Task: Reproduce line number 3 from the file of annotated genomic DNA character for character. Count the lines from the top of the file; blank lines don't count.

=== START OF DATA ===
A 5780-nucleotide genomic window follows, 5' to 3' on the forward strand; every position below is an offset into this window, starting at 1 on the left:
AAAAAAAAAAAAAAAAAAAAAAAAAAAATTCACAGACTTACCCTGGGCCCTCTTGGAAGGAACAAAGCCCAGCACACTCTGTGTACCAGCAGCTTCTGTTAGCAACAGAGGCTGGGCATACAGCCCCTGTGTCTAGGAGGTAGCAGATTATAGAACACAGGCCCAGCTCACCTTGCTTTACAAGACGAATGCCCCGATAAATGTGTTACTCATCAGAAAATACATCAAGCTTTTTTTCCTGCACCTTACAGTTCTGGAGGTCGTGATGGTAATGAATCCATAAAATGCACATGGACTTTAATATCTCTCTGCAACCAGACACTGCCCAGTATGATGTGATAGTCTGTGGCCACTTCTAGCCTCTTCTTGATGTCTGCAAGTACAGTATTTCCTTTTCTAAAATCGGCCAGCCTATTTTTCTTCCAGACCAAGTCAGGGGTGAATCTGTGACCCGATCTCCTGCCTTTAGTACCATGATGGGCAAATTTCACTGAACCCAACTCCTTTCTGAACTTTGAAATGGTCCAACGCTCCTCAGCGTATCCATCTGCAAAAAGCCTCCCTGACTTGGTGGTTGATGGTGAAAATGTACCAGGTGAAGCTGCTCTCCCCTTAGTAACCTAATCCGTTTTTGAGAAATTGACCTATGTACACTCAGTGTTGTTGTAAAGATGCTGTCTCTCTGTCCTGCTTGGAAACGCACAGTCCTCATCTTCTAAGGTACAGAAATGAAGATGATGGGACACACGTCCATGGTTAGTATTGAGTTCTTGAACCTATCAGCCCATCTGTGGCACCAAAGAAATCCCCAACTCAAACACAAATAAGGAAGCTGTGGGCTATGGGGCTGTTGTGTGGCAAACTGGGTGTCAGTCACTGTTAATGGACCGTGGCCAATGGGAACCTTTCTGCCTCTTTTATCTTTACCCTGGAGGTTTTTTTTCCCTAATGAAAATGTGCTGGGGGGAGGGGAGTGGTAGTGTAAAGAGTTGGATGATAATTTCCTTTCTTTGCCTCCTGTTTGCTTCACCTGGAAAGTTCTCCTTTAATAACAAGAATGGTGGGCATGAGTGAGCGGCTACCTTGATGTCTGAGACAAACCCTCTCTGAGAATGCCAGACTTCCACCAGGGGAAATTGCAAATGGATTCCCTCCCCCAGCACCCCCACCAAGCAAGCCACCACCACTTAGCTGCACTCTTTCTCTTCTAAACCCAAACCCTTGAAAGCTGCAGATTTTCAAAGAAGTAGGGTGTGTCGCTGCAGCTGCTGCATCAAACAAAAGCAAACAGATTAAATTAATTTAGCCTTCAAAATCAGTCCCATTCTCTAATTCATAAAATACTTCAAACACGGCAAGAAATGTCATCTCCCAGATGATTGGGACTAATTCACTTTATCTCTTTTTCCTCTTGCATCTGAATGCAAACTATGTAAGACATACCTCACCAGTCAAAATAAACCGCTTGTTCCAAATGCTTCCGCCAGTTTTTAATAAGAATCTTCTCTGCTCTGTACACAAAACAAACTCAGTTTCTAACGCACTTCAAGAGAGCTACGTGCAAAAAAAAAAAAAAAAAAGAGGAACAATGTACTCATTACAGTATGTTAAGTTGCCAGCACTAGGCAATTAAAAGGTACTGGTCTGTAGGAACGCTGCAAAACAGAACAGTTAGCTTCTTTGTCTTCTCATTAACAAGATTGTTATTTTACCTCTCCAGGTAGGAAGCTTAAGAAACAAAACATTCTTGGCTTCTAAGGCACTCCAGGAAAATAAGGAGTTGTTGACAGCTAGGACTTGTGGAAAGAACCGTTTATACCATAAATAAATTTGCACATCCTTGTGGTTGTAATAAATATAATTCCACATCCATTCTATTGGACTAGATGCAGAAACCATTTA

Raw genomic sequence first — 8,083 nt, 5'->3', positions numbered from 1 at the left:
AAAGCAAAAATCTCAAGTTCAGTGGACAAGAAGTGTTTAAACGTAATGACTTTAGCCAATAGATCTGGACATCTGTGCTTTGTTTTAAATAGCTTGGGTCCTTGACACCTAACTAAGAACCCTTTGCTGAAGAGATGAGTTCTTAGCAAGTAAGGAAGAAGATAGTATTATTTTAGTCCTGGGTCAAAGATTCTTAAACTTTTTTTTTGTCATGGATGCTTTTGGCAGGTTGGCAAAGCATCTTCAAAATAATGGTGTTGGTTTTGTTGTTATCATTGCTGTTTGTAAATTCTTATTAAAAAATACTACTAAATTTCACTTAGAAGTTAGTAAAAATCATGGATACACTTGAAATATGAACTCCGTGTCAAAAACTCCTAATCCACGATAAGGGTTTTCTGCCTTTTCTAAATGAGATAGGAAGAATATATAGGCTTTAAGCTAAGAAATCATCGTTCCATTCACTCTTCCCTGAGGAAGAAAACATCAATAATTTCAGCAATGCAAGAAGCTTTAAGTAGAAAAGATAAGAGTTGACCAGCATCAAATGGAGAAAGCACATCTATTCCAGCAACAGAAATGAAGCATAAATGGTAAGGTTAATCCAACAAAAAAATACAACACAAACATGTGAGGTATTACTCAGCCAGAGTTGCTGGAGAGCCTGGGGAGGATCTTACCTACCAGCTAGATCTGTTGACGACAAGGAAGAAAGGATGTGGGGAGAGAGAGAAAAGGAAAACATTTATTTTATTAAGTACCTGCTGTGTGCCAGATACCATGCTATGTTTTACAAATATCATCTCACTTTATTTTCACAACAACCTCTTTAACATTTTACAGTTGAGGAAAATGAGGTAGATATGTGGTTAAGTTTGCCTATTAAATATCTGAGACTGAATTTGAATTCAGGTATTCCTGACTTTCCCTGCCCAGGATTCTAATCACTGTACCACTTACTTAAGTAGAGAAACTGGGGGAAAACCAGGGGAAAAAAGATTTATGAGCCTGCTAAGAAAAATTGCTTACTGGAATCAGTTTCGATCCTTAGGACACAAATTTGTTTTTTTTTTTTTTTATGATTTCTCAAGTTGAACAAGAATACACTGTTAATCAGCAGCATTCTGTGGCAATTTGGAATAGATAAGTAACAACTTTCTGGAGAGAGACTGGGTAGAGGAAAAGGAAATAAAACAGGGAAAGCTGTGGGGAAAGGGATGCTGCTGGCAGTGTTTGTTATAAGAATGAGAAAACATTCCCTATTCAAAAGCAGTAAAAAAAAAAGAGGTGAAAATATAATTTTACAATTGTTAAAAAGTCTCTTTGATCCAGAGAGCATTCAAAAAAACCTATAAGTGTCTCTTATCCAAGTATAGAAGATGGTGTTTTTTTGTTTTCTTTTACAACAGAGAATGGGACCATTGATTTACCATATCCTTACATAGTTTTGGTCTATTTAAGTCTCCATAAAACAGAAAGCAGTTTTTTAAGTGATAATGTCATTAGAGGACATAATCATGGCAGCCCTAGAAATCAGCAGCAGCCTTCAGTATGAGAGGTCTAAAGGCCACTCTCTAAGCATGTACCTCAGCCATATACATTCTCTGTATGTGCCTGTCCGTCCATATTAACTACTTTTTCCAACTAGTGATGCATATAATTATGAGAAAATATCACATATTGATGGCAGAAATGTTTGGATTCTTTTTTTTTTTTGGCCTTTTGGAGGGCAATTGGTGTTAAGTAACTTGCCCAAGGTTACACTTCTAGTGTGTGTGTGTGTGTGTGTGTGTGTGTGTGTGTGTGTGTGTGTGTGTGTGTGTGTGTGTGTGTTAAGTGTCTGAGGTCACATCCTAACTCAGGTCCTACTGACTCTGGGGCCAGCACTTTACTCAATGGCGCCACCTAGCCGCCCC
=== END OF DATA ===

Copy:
Raw genomic sequence first — 8,083 nt, 5'->3', positions numbered from 1 at the left: